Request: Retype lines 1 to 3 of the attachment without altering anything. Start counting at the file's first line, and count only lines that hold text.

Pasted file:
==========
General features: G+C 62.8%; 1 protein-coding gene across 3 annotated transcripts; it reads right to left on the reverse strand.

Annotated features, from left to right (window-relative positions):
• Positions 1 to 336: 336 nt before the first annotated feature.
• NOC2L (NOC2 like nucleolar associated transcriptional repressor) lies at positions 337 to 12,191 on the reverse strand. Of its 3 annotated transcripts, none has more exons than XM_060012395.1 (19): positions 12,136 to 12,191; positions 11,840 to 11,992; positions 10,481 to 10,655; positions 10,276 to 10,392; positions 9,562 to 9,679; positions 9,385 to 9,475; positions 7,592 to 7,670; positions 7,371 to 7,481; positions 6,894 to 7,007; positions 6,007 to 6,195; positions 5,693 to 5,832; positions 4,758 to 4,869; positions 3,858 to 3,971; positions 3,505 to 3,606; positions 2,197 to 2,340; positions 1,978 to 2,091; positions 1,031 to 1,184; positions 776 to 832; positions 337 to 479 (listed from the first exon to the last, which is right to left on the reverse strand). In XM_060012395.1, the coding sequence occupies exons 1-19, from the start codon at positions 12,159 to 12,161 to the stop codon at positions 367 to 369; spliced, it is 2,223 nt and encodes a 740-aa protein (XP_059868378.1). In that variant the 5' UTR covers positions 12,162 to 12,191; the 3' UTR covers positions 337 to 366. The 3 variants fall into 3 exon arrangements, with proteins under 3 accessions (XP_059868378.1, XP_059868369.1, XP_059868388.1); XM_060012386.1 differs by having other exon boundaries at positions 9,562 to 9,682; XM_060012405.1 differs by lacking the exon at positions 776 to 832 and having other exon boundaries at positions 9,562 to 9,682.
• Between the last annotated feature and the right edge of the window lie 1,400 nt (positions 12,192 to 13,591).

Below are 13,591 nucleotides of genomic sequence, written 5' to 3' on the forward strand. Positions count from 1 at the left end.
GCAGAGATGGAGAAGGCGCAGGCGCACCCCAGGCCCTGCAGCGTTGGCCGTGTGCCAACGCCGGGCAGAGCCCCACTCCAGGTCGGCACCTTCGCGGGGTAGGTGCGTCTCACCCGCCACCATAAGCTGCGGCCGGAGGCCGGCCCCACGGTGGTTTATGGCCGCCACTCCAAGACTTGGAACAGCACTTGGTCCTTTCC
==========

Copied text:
General features: G+C 62.8%; 1 protein-coding gene across 3 annotated transcripts; it reads right to left on the reverse strand.

Annotated features, from left to right (window-relative positions):
• Positions 1 to 336: 336 nt before the first annotated feature.